Conclusion: The Intricacies of the Tapestry of Commandments
It has been shown how the several commandments can be linked to one another, and cannot be truly separated. Hence, it is correct to demand that our conduct not be judged by the perfection, or imperfection, of a part, a holistic approach is required. It should not be exaggerated to the point that some seekers of Biblical Codes do, but there is clearly something to be said for the concept, when in the very Christian wording of the books of the Bible, the fourth is called “Numbers”. Further, consider Psalm 118, which has a structure such that, beginning with the first letter of the Hebrew alphabet, aleph, and ending in Tav, verses begin 8 times with the 1st letter, 8 times with the 2nd, and so on, until all have been used. This is something that translation into the vernacular cannot successfully replicate, which may either show the foolishness of looking for codes in the King James version, or gives detractors the argument, that since significant words exist in both Hebrew and English searches for codes, the occurrences are without credibility.
The succinct statements shown here are of course, simplification, more evils are prohibited than just the obviously stated ones. Thus, for example, it has been understood that fighting is prohibited by the rule against killing. So, too, gluttony, which is a good example of how the tapestry can be interwoven even more strongly.
Gluttony goes against health, not watching one’s health is suicidal, which is another example of a breaking of the fifth rule. But even here, gluttony has been broken down into further components, some of which apply more properly to other Commandments. Eating too quickly goes against health, but may also go against the correct amount of time that should be proportioned to one’s mess-mates, hence it could imply theft. This applies even more to eating too much, and greedily. A curious point is that one should not eat over-daintily, this suggests pride, and pride suggests a false-god, keeping aside the fact, that eating for the sake of doing so, is to make a god of the stomach. Eating too sumptuously might involve either, or both, of the preceding.27
The number 10 itself competes with 7, as a number of perfection. The Jewish Bible adds 613 precepts, which is a prime number, but the component numerals, 6, 1, and 3, add up to 10. It has also been said, for which we offer only the website of the comment, that the Commandments consist of 620 words (in the Hebrew Bible), the previously mentioned 613 precepts, plus the 7 Noachide laws.28 The problem for some Christians who seeks truth in numbers, rather than in teachings, is to prove how 613 precepts, or perhaps 620, are not relevant to him – through the application of a Biblical Code.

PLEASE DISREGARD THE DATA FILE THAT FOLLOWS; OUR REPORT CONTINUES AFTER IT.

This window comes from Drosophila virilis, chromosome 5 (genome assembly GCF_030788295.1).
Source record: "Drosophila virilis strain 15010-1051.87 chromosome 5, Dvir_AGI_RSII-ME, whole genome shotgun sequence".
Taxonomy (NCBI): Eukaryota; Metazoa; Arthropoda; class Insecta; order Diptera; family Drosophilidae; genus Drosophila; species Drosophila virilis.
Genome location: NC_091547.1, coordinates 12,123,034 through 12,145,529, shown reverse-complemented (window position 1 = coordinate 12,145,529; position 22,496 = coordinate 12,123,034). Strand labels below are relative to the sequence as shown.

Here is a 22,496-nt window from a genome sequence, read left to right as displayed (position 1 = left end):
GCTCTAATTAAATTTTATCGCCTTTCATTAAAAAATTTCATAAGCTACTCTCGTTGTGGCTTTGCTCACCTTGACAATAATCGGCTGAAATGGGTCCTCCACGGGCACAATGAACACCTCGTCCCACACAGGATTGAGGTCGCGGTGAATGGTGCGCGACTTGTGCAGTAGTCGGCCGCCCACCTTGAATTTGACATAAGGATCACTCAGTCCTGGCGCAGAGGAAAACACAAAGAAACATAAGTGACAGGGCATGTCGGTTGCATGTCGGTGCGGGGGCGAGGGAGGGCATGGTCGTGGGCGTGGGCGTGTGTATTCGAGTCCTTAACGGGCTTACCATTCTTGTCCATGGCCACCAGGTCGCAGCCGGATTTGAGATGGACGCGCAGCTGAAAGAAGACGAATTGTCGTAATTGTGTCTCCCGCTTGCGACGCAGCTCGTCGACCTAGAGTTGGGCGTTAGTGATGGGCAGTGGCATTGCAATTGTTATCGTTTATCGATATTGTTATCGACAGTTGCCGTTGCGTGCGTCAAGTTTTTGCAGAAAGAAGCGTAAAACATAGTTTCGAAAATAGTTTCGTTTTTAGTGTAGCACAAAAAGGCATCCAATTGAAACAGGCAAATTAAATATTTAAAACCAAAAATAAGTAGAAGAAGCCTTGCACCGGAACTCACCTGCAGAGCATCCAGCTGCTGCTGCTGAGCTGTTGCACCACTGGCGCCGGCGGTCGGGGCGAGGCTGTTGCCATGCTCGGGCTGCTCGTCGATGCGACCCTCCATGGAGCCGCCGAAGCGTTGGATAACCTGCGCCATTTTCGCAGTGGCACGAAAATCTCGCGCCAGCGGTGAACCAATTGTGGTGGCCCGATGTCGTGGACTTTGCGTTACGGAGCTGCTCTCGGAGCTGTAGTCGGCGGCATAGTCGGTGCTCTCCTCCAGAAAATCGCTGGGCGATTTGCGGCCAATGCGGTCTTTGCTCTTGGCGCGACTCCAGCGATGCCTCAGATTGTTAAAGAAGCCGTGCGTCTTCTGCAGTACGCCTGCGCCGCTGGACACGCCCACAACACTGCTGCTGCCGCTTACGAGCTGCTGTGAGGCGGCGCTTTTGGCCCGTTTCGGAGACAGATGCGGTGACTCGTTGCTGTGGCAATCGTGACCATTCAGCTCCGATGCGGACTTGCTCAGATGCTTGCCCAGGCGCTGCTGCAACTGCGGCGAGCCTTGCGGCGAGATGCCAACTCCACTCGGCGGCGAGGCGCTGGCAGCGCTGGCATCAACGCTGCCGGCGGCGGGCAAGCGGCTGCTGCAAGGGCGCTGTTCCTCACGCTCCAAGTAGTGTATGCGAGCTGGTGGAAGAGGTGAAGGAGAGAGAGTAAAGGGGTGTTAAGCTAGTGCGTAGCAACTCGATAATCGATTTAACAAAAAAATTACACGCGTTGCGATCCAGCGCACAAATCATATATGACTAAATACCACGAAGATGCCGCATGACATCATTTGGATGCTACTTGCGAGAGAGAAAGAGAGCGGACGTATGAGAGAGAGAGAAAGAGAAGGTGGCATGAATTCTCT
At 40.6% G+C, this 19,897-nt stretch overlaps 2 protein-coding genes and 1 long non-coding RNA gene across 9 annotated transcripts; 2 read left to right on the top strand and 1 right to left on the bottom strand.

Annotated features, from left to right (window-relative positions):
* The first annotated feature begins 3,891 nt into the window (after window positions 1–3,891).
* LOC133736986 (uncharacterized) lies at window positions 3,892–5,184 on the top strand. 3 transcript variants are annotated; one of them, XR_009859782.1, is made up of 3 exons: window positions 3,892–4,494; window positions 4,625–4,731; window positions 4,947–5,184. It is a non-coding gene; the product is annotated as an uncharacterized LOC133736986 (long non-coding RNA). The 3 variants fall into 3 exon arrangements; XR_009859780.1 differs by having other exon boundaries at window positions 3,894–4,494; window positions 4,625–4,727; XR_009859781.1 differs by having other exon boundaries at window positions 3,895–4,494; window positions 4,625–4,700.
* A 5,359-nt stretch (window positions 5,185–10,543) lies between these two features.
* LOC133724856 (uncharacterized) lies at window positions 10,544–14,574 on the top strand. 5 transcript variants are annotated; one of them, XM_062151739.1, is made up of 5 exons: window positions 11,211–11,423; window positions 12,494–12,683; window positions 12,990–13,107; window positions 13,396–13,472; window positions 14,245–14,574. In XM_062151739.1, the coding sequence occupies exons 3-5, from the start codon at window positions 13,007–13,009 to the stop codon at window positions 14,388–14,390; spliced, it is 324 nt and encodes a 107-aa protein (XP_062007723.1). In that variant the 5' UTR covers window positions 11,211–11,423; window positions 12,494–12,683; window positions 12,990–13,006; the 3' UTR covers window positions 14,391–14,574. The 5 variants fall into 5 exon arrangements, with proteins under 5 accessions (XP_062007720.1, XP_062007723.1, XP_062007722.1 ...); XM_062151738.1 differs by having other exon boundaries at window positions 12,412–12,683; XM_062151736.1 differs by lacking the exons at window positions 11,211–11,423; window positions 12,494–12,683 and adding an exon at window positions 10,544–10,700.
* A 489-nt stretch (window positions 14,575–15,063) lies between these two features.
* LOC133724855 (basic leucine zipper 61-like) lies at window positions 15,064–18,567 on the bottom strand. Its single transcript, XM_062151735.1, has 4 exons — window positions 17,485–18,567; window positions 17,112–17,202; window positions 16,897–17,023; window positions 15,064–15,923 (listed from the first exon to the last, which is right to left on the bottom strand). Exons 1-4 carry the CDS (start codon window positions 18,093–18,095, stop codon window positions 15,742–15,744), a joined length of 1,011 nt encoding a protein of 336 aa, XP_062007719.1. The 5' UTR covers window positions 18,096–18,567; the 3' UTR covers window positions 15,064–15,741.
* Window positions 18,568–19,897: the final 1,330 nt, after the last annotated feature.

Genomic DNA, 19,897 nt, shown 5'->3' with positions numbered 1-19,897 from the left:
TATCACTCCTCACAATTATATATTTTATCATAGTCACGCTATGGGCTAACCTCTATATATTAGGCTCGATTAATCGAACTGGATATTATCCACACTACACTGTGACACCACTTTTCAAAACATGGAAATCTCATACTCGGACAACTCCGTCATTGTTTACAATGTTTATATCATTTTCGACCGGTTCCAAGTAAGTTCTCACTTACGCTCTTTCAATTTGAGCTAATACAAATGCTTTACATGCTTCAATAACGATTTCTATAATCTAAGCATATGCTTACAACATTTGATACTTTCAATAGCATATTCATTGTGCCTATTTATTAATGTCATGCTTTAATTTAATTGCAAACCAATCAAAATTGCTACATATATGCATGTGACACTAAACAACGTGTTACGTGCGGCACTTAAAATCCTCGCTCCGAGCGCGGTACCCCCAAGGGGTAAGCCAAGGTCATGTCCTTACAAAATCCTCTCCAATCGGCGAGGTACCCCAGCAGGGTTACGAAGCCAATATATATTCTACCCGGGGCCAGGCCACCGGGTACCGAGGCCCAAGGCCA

It is thus possible to see something very intricate in these 10 Commandments. This intricacy is because, according to Christian teaching, we should be perfect, as the Heavenly Father. Even in the Torah, or the Old Testament, God is already described as being the author of perfect works. On the basis of that belief, it is irrelevant whether the Torah Code is a valid proof of God’s existence, or even if “perfect” numbers exist.
2 Douglas R. Hofstadter, Gödel Escher Bach: An Eternal Golden Braid, Barnes & Noble, 1979. [hyperlinked to Wikipedia.]
3 The idea of Alpha and Omega as “beginning and end” is shown as a weakening, in the Greek language, of the Hebrew letters Aleph and Tav (variant spellings: Tau, Taw, Thaw), the first and last letters of the Hebrew word “Emeth”, meaning Truth. See Van den Biesen, Christian. “Alpha and Omega.” The Catholic Encyclopedia. Vol. 1. New York: Robert Appleton Company, 1907; “Alpha and Omega” Jewish Encyclopedia, 1906, which references page 285 of: August Friedrich Gfrörer, Kritische Geschichte des Urchristenthums: Philo und die jüdisch-alexandrinische Theosophie, Vol. 2, Stuttgart: Schweizerbart, 1838. [text in German Fraktur (Blackletter)]. This latter author does not explicitly give the word “Emeth”, but points to it, by referring to a Rabbi Risch Lakisch, who said, “He [God] is the Aleph, or beginning, the Mem, or the Middle, and the Tau, or the end.” [Present author’s translation.] As only those 3 letters need to be written in Hebrew, the entire word for “Truth” was written out: אֶמֶת. Specific references to Alpha and Omega can be found in various places of the Bible, e.g., Rev. 22, 13; Rev. 1:8; Rev. 21:6, and only as Beginning and End, in Is. 41.4 and 44.6.
5 The focus here, while forced, is on the shared Indo-European roots of some words beginning with “s” in Latin, and “h” in Greek, as “six”, sexagenarian, hexadecimal, and the number seven, in Latin derived “septennial”, and Greek-derived “heptagon”, or more apropos, Heptateuch. The words “solid”, “whole”, and “holistic” have a common root. By an indirect search, Ernst Wasserzieher, in Woher? Bonn: Dümmler, 1974, gives the Latin “Salvatore” as a root for one of the words under “heil”, which it shows to be related to English “whole”, and “holy”, On a superficial level, “whole” and “sole”, and therefore “holistic” would seem to be related through the “h” to “s” transformation and the meanings of oneness connected to “whole”. Unfortunately, the American Heritage Dictionary, 1981, in its Indo-European Roots, give seu-2 as the root for “sole”, and “sol” as the root for everything else in this paragraph. This cannot, however, diminish from the attempt to show unity of an idea through a holistic approach.